by Jacob Funk Kirkegaard, Peterson Institute for International Economics
Op-ed in the Globalist
April 15, 2008
Note: This is Part II of a two-part series from Jacob Kirkegaard's book, The Accelerating Decline in America's High-Skilled Workforce: Implications for Immigration Policy. See also Part I of this series, "The Future of the US Workforce."
While the outsourcing of blue-collar jobs has become a fact of life for struggling industrial communities across the United States, there is mounting concern that white-collar US jobs are also in jeopardy. But as Jacob Kirkegaard explains, the state of the US software sector suggests these fears are overstated.
Despite much concern, especially during the 2004 US presidential campaign, the US software sector has so far not relocated to India. Unemployment rates for computer programmers have historically been significantly below the overall unemployment level in the United States.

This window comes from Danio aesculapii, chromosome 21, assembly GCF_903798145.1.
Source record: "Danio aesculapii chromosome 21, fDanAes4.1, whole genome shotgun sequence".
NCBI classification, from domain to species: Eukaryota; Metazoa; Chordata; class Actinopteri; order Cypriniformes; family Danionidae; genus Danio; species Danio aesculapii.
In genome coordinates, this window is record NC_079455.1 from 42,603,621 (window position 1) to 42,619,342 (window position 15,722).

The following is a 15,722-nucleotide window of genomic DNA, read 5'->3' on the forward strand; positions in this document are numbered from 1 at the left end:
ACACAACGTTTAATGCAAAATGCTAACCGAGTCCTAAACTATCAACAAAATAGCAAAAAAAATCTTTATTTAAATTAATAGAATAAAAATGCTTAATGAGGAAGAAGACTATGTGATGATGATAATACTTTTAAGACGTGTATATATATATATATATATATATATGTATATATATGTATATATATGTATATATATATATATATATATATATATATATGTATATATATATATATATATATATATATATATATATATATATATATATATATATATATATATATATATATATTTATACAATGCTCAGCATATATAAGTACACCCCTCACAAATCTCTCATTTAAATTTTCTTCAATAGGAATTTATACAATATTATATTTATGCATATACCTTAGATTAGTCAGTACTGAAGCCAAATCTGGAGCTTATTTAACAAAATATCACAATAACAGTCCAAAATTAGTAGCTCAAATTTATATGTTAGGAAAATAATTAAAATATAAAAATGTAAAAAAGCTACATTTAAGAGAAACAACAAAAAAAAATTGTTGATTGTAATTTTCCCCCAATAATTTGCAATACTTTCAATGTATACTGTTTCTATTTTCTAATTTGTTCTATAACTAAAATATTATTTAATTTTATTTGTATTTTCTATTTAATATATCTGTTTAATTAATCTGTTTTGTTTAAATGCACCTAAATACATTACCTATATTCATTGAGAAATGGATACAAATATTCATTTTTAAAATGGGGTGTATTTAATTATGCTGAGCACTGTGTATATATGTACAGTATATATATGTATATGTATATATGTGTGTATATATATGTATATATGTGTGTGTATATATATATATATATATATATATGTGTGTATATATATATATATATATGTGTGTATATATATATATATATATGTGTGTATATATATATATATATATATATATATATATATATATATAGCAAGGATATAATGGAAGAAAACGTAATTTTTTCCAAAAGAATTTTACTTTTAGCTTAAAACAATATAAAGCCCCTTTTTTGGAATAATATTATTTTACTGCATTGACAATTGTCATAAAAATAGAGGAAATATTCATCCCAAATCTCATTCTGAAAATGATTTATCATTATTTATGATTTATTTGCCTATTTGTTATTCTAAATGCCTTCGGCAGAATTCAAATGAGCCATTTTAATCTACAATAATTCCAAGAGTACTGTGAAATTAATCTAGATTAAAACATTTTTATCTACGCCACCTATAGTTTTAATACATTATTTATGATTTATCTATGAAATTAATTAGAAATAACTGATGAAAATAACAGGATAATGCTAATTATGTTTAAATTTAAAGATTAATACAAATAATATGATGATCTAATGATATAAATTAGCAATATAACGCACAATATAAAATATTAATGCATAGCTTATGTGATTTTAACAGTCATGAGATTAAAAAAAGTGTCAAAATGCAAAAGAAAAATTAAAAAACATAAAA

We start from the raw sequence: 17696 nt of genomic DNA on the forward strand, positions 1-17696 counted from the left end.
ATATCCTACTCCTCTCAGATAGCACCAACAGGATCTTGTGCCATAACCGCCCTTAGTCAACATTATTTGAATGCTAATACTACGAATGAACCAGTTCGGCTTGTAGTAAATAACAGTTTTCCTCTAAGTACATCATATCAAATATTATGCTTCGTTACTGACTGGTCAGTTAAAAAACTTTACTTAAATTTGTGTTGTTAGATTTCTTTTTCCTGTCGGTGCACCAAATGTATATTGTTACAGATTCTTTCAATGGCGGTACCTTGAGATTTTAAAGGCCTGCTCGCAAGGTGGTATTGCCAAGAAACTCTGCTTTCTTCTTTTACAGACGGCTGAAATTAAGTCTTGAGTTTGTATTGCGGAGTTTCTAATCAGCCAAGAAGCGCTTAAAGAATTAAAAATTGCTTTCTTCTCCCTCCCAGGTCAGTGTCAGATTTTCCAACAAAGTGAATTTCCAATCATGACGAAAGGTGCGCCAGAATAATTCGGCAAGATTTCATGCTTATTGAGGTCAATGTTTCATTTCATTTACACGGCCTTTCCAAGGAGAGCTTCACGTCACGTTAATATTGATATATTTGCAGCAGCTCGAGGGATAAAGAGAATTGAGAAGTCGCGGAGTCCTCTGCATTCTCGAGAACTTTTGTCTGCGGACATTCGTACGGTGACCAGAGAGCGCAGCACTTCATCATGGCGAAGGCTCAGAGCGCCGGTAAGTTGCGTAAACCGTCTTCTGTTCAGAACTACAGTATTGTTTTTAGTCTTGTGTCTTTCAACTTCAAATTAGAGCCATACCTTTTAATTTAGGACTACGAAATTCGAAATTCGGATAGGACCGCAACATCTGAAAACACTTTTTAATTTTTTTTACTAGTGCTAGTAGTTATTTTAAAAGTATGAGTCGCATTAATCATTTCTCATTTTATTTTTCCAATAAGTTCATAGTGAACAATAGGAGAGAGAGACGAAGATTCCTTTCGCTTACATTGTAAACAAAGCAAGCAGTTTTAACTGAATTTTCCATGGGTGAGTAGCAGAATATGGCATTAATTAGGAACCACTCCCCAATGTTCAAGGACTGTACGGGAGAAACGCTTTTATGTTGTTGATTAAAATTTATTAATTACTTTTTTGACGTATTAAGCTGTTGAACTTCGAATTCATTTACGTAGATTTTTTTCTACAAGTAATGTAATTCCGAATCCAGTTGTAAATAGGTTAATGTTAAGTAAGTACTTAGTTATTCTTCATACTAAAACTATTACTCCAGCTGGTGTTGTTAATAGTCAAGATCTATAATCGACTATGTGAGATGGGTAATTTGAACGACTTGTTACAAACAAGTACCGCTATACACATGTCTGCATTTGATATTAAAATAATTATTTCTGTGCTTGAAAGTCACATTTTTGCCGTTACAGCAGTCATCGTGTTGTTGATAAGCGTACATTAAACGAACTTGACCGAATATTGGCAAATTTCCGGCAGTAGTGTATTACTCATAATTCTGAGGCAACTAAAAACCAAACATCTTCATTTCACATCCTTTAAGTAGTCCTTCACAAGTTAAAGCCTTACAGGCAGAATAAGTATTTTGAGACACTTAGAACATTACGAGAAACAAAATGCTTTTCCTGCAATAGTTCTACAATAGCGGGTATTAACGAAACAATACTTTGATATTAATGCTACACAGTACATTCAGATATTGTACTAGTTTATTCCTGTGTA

However, following the collapse of the Internet bubble and the end of the Year 2000 mania, unemployment increased by mid-2002 to above the level for the total US economy. However, by 2005 unemployment rates for US software workers were back down to the 2–3 percent range normally associated with full employment, and they have remained at this low range until the latest available data for the first quarter of 2008.
Demanding higher wages
The US software sector has in recent years positively thrived in global competition, any adverse effects from offshore outsourcing notwithstanding.
Moreover, rapidly rising wages for high-skilled Indian workers suggest that the scope for further large-scale offshore outsourcing of US software work solely for the purposes of cutting back on wages may be narrowing. Recent anecdotal data suggest that salaries for top Bangalore-based software engineers have risen from 20 to 75 percent of US levels in just two years from 2005 to 2007.